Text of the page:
New Delhi, 8 October 2021 – Recently-released reports by UNESCO and the Education Ministry of India show that schools are facing a steep digital divide when it comes to providing online classes to students.
As per the ‘UNESCO 2021 State of the Education Report for India’, the availability of digital devices (smart phones, laptops, desktops etc.) in schools stands at 22% across the nation, with rural areas having 18% and urban areas having 43% access. At the same time, internet availability stands at 19% all over India, with rural areas having 14% and urban areas having 42% access. “The use of technology in education for the purpose of teaching and learning has emerged as important, but this has also exposed a range of issues – lack of devices and Internet bandwidth for a significant proportion of students, lack of preparedness of teachers in the use of technology, and lack of resources in Indian languages.”, the report says.
Moreover, another report from the Education Ministry, titled ‘Initiatives by the School Education Sector in 2020-21’, states that between 40% to 70% of students do not have access to digital devices in the seven large states of Assam, Andhra Pradesh, Bihar, Gujarat, Jharkhand, Madhya Pradesh, and Uttarakhand. Commenting on the grim reality of the digital divide, the Ministry stated, “The ‘new normal’ (online education) may also have a huge impact on the learning levels for almost all children; learning loss may be a reality for many children.”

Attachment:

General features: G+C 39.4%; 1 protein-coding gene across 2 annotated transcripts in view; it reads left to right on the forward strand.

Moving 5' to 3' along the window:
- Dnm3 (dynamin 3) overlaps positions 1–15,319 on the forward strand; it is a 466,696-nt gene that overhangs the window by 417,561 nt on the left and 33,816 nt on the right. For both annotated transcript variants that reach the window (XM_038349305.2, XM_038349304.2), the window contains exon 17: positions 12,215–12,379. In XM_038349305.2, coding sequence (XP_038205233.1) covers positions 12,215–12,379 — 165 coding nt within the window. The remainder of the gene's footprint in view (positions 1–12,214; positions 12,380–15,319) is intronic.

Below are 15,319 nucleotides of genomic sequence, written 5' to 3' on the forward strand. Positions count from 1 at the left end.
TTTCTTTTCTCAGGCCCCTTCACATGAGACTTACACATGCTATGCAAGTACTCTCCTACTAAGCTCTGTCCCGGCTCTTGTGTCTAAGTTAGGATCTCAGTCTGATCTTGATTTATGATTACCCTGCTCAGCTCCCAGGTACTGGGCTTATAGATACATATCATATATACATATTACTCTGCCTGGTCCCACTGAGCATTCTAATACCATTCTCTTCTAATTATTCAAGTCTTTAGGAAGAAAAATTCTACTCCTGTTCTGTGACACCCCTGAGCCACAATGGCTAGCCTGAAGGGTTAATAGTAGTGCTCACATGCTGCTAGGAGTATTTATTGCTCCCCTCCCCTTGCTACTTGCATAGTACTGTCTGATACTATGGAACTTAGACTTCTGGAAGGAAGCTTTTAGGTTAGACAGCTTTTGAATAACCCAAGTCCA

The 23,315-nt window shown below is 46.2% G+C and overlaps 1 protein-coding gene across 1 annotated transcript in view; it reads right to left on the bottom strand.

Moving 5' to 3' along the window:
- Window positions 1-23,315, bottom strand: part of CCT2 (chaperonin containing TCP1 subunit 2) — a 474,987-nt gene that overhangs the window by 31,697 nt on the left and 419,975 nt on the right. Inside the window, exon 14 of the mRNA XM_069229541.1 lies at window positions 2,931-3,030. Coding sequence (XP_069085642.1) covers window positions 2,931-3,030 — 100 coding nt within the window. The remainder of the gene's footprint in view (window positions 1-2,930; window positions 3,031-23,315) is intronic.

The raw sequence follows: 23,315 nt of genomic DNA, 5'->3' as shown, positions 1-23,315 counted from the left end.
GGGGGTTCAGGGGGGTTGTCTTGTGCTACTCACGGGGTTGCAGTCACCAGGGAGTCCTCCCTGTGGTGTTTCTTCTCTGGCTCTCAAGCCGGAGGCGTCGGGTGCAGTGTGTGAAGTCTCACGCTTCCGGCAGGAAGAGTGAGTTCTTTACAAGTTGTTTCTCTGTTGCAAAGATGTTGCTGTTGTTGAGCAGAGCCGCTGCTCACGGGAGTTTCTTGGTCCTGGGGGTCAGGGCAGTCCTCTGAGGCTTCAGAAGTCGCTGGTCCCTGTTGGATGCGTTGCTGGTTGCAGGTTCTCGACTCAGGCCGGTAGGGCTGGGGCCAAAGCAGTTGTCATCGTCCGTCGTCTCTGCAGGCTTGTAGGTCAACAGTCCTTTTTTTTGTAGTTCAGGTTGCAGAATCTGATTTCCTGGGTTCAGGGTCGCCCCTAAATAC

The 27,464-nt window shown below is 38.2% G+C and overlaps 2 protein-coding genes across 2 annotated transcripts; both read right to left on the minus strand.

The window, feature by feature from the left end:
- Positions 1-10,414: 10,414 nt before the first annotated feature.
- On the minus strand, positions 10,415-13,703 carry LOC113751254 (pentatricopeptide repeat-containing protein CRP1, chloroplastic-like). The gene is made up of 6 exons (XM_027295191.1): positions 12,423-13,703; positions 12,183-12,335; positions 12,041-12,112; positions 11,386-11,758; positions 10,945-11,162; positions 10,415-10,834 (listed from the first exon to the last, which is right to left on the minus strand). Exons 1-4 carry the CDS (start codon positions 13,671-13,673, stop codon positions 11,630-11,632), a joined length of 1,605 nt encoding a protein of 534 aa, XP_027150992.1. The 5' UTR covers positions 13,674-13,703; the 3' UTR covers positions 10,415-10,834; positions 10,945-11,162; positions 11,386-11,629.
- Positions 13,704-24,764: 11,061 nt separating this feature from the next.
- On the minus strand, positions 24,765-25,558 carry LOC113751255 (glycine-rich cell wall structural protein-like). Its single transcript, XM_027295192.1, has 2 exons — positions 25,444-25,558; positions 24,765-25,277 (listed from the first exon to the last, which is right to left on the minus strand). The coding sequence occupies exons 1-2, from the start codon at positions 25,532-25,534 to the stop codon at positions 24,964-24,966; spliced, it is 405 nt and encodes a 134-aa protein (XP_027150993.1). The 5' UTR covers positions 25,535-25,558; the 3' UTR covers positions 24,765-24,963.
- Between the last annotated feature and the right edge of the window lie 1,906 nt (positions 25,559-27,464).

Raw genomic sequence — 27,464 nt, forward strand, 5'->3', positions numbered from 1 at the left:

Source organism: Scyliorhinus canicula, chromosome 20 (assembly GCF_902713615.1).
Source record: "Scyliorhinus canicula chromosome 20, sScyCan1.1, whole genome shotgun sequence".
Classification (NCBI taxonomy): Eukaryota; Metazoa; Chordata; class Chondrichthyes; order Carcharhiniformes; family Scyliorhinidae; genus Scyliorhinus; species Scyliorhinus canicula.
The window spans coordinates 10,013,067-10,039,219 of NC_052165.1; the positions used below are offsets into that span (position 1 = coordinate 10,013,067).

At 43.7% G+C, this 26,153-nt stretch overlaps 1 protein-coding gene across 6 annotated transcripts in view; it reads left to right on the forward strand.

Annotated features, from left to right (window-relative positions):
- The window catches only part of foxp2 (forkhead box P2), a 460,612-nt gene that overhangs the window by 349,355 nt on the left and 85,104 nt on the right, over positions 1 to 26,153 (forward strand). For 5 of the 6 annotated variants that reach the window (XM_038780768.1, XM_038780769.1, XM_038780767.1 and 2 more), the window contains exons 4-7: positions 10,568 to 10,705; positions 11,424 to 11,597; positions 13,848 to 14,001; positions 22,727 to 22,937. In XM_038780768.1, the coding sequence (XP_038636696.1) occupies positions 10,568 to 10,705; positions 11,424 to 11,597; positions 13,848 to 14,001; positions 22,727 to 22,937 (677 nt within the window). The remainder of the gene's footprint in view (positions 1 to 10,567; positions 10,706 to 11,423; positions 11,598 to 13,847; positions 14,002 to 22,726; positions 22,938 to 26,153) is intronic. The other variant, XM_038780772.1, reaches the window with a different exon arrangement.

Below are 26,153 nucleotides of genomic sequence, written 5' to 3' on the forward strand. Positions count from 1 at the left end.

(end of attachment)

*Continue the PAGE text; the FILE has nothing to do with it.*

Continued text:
Note: It must be noted that the Education Ministry’s report has been prepared on the basis of data shared by 22 out of 28 states, and 7 out of 8 UT’s (Union Territories). Important states like Uttar Pradesh and West Bengal are not a part of the report.
COVID-19 and the Digital Divide in India
Last year, UNICEF’s report, ‘How COVID-19 Deepens the Digital Education Divide in India’, stated that “Shutting schools to maintain social distancing amidst the COVID-19 crisis was the most logical solution to avoid community transmission. However, this prolonged closure has a disproportionately negative impact on the most vulnerable students … while students from families with better means of living can easily bridge the transition to remote learning, students from underprivileged backgrounds are likely to succumb to inefficiency and a lack of adaptation, either because of the inaccessibility of the technology or the low education of their parents to guide them through tech-savvy applications.”
Our Viewpoint – While the current pandemic is new to all of us, the digital divide has been with us for quite some time now. However, its ill effects are now visible for all to see. The pandemic has brought it to the foreground and showed that education is a privilege only a few can afford.
The Digital Divide – State-Wise Concerns
- Assam reported 3,10,6255 students with no digital access.
- Andhra Pradesh found that 2,01,568 students have no cell phone access.
- Bihar reported that a whopping 1.43 crore children have no access to digital devices.
- Gujarat found 40% of its students without access to smartphones and the internet.
- Jharkhand’s 32.52 lakh students do not have digital access.
- Madhya Pradesh observed that 70% of students (out of a total of 98 lakh) do not have smartphones.
- Uttarakhand found that 2.14 lakh students do not have access to digital devices for online learning.
- The assistance provided by various states in this regard also shows a huge imbalance. For eg – The Tamil Nadu Government claims to have distributed 5.15 lakh laptops among students, as against 42 mobile phones by the Bihar government.